iRobot advances state of the art in military robotics

May 1, 2008
Engineers at iRobot Corp. in Burlington, Mass., are developing a portable, communications relay robot for the U.S. Defense Advanced Research Projects Agency’s (DARPA) LANdroids program.

By Courtney E. Howard

BURLINGTON, Mass.—Engineers at iRobot Corp. in Burlington, Mass., are developing a portable, communications relay robot for the U.S. Defense Advanced Research Projects Agency’s (DARPA) LANdroids program. Under this multi-year robotics research-and-development program, iRobot engineers are applying mobile robot design and production experience to deliver a robot that is small, inexpensive, intelligent, and robust.

The DARPA LANdroids program is to enable the warfighter to deploy and maintain a communications infrastructure in dense urban environments. The communications infrastructure is made up of several LANdroids mobile communications relay robots, which combine to form a reconfigurable communications backbone in support of operations.

“More than 1,300 of iRobot’s field-tested and combat-proven PackBot robots have been deployed in-theater delivering mission-critical support to warfighters around the globe,” says Helen Greiner, co-founder of iRobot, who chairs the company’s board of directors. “Research-and-development awards such as the DARPA LANdroids program enable us to continue driving innovation toward the next generation of revolutionary mobile, tactical combat robots that deliver advanced situational awareness and help keep warfighters out of harm’s way.”

iRobot will build the LANdroids robot. “This robot will be small enough that one dismounted warfighter can carry several robots, inexpensive to the point of being disposable, robust enough to allow the warfighter to drop and throw them into position, and smart enough to autonomously detect and avoid obstacles while navigating in the urban environment,” explains a company representative.

More than 1000 iRobot PackBots have been deployed in military applications, many of which are outfitted with the EOD (explosive ordnance disposal) Kit.
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iRobot executives also have struck deals with technology firms to outfit the company’s PackBot with laser radar and tasers. In fact, iRobot engineers plan to employ laser-scanning technology in their future designs, which could be in use as early as 2009. Advanced Scientific Concepts Inc. of Santa Barbara, Calif., is providing the laser-vision system, described as a laser-light version of radar.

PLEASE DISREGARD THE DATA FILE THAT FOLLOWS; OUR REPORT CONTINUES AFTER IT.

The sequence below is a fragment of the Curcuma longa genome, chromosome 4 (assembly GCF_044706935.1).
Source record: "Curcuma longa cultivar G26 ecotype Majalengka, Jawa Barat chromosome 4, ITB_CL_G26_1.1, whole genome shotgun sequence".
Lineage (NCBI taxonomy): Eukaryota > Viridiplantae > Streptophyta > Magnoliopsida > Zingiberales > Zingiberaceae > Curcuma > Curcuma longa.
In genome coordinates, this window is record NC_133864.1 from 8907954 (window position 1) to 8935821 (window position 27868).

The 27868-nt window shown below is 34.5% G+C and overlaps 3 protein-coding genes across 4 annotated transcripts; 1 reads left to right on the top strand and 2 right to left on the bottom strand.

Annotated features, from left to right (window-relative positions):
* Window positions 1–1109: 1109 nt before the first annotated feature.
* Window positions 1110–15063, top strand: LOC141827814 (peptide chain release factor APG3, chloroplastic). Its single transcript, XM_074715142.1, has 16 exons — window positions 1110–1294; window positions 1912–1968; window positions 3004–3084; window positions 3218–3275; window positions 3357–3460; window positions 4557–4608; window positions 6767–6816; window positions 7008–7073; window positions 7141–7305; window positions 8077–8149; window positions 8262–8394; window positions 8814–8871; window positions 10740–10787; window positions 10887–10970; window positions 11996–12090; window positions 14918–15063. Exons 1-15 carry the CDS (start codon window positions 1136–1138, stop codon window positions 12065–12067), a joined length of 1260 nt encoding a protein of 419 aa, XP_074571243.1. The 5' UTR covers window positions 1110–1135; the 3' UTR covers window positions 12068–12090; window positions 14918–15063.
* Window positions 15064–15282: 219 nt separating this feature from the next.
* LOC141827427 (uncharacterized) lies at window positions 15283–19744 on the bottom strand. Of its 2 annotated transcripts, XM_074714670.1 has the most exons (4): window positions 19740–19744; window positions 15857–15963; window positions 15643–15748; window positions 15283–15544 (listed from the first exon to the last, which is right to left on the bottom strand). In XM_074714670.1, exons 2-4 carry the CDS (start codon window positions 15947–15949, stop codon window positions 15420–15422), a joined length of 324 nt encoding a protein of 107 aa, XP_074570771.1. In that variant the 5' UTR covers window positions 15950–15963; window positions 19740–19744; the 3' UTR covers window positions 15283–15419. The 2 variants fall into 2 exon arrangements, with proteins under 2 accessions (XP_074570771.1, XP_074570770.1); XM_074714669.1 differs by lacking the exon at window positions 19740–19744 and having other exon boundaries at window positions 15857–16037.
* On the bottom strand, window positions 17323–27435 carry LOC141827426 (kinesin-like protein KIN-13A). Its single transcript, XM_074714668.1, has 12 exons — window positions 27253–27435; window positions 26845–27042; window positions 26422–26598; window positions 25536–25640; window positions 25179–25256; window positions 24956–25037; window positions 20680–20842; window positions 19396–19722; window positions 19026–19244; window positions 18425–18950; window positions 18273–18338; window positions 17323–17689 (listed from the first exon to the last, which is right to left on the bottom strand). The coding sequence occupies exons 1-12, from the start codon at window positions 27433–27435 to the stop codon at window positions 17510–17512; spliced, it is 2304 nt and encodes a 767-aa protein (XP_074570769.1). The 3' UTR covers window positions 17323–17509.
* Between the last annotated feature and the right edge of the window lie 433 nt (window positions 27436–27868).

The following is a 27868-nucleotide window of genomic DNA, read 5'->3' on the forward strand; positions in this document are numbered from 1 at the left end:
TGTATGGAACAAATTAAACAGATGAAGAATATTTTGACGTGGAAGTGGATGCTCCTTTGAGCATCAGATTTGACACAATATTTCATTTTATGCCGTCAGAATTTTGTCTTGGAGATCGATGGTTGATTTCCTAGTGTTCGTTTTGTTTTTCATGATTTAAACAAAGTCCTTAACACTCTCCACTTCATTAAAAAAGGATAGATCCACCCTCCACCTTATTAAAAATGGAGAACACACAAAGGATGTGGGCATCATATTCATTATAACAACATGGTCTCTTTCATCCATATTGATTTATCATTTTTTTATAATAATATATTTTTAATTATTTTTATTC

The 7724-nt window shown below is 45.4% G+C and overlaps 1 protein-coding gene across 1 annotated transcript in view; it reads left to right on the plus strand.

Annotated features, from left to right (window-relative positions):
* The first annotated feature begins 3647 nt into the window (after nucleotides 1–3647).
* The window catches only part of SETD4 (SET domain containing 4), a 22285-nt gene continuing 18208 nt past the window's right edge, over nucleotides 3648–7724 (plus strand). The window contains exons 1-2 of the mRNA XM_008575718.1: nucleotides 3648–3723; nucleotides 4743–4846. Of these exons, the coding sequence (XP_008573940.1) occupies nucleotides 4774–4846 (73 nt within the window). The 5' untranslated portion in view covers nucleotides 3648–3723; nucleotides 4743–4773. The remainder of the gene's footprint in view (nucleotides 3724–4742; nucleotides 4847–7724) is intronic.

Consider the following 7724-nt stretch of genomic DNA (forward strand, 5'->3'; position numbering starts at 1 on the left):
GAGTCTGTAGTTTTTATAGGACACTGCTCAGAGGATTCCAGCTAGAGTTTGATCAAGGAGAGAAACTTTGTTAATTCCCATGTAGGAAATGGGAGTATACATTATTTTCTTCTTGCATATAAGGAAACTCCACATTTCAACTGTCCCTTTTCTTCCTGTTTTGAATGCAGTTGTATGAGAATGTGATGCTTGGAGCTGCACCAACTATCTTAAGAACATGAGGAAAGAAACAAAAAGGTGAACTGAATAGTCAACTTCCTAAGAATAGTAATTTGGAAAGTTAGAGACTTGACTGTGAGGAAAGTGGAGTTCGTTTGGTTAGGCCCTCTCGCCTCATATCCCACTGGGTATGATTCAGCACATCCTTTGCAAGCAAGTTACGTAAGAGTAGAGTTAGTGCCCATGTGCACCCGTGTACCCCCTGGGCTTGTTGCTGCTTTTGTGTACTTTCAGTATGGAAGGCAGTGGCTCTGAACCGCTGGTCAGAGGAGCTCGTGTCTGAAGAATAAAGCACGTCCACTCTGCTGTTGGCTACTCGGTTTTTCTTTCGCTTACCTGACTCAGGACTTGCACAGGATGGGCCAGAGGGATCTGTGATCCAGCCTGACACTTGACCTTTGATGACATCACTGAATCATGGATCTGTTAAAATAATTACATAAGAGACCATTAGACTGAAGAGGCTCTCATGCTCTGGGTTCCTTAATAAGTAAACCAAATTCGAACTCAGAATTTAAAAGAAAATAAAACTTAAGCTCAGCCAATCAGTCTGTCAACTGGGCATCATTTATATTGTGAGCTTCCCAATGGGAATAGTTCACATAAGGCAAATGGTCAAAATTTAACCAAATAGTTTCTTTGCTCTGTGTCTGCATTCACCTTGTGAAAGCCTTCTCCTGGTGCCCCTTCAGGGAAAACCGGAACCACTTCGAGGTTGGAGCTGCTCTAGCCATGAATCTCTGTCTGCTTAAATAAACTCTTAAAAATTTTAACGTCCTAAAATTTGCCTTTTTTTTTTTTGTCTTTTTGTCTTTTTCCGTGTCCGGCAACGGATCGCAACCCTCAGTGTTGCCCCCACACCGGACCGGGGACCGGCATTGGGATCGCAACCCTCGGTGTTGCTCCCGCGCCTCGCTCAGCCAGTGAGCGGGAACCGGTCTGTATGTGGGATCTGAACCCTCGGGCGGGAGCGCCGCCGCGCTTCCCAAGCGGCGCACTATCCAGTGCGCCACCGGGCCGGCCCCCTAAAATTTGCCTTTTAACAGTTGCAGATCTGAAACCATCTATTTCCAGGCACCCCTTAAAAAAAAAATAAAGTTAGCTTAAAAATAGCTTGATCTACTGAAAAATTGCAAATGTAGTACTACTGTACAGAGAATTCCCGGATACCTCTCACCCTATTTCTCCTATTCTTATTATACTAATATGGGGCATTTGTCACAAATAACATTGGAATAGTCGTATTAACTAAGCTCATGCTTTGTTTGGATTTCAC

Engineers at iRobot and Taser International Inc. of Scottsdale, Ariz., have jointly developed a working proof-of-concept model of the iRobot PackBot Explorer with Taser X26 device. It is the first robot of its kind with an on-board, integrated taser payload. Built on the PackBot platform, the taser-equipped robots are designed to control dangerous suspects while keeping personnel and other innocents out of harm’s way.

“iRobot continually looks for new or proven technologies from best-of-industry companies to integrate on our battle-tested robots,” explains retired U.S. Navy Vice Admiral Joe Dyer, president of iRobot Government & Industrial Robots. “The addition of Taser technologies onto iRobot platforms will provide a critical tool for SWAT, law enforcement, and military to handle a variety of dangerous scenarios.”

iRobot is also under contract to develop the next-generation Small Unmanned Ground Vehicle (SUGV) for the U.S. Army’s Future Combat Systems (FCS) program. iRobot is working on the project with Science Applications International Corp. (SAIC), which serves as the FCS Lead Systems Integrator with Boeing. Army officials accelerated the testing schedules for iRobot’s FCS SUGV robot development program, calling for the delivery of 25 robots last month. This event marked the first significant delivery of SUGVs to military customers.

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